Volume 647, March 2021
|Number of page(s)||12|
|Section||Planets and planetary systems|
|Published online||09 March 2021|
Low thermal conductivity of the superfast rotator (499998) 2011 PT
Department of Astronomy, Faculty of Mathematics, University of Belgrade,
Studentski trg 16,
2 Institute of Astronomy, Charles University, V Holešovičkách 2, 180 00 Prague 8, Czech Republic
3 Institute for Astronomy, University of Hawaii, Honolulu, HI 96822, USA
Accepted: 6 January 2021
Context. Asteroids with a diameter of up to a few dozen meters may spin very fast and complete an entire rotation within a few minutes. These small and fast-rotating bodies are thought to be monolithic objects because the gravitational force due to their small size is not strong enough to counteract the strong centripetal force caused by the fast rotation. This argument means that the rubble-pile structure is not feasible for these objects. Additionally, it is not clear whether the fast spin prevents dust and small particles (regolith) from being kept on their surface.
Aims. We develop a model for constraining the thermal conductivity of the surface of the small, fast-rotating near-Earth asteroids. This model may suggest whether regolith is likely present on these objects.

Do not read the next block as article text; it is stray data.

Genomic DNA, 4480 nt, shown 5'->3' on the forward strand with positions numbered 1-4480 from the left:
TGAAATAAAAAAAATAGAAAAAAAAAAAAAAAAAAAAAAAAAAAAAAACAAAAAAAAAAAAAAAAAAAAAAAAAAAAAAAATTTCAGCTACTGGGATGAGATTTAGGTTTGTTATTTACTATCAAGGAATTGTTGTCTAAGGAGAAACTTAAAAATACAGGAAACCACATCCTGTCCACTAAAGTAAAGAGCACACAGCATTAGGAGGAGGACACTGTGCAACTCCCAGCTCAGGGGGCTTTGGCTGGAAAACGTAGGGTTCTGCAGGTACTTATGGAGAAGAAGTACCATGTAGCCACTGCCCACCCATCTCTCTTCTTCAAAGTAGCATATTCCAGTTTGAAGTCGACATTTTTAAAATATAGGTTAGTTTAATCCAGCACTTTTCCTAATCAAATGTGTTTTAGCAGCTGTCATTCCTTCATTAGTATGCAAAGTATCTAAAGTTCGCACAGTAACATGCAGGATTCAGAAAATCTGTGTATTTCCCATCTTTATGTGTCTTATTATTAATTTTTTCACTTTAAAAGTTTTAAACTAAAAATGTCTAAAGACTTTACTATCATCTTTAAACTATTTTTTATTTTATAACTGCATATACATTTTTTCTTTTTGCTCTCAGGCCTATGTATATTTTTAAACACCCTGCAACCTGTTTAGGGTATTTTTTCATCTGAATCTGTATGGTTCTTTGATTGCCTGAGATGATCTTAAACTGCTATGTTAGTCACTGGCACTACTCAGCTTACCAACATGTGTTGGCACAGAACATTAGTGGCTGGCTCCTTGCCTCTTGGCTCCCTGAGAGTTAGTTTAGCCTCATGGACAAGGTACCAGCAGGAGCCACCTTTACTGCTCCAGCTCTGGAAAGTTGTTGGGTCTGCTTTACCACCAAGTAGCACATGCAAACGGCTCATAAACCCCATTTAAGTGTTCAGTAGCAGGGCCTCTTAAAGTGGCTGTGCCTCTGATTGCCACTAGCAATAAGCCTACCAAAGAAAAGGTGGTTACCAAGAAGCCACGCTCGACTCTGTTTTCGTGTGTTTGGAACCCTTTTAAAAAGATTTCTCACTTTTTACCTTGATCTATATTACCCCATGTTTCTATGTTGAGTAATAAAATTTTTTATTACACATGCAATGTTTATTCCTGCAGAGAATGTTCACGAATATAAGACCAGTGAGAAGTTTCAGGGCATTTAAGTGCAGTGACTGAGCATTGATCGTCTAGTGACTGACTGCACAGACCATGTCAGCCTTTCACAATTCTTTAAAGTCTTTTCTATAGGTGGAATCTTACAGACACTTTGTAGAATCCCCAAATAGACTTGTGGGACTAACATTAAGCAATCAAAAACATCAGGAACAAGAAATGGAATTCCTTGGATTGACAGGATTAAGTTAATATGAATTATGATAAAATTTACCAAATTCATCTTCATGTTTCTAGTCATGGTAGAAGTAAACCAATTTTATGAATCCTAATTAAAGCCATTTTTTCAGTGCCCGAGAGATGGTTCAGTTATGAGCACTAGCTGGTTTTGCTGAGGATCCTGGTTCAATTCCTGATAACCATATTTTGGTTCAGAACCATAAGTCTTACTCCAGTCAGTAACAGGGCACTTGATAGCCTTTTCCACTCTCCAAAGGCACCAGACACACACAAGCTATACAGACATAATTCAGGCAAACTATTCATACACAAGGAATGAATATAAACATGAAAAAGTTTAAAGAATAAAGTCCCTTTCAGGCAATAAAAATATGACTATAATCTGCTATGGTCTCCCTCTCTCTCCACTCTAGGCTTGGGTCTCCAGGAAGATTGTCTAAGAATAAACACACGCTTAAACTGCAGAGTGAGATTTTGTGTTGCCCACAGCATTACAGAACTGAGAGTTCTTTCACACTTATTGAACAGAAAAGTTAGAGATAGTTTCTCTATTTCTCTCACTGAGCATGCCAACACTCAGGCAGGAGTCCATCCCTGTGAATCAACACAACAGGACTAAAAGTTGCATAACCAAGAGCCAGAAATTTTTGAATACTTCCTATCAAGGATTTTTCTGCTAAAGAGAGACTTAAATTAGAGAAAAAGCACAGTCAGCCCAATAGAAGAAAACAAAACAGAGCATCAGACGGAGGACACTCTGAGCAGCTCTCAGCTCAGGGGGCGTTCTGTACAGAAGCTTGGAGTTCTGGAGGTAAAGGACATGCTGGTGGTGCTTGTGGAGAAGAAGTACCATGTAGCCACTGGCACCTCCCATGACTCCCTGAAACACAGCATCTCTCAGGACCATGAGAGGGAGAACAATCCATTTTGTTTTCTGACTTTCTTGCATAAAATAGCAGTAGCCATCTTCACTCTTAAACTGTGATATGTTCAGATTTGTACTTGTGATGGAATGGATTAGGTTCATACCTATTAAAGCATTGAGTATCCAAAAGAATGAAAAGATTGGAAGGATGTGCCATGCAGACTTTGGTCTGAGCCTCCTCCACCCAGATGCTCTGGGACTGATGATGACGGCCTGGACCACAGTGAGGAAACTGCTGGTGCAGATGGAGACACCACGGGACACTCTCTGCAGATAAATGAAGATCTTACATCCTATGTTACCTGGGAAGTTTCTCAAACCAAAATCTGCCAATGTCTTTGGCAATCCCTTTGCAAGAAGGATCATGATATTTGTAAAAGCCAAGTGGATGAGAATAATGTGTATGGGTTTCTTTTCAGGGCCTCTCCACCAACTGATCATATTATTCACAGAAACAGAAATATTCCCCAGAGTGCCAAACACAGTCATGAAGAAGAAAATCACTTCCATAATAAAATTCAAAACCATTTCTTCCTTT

Methods. Our approach is based on the comparison of the measured Yarkovsky drift and a predicted value using a theoretical model that depends on the orbital, physical and thermal parameters of the object. The necessary parameters are either deduced from statistical distribution derived for near-Earth asteroids population or determined from observations with associated uncertainty. With this information, we performed Monte Carlo simulations and produced a probability density distribution for the thermal conductivity.
Results. Applying our model to the superfast rotator asteroid (499998) 2011 PT, we find that the measured Yarkovsky drift can only be achieved when the thermal conductivity K of the surface is low. The resulting probability density function for the conductivity is bimodal, with two most likely values being around 0.0001 and 0.005 W m−1 K−1. Based on this, we find that the probability that K is lower than 0.1 W m−1 K−1 is at least 95%. This low thermal conductivity might indicate that the surface of 2011 PT is covered with a thermal insulating layer, composed of a regolith-like material similar to lunar dust.
Key words: minor planets, asteroids: general / minor planets, asteroids: individual: (499998) 2011 PT / methods: statistical
© ESO 2021
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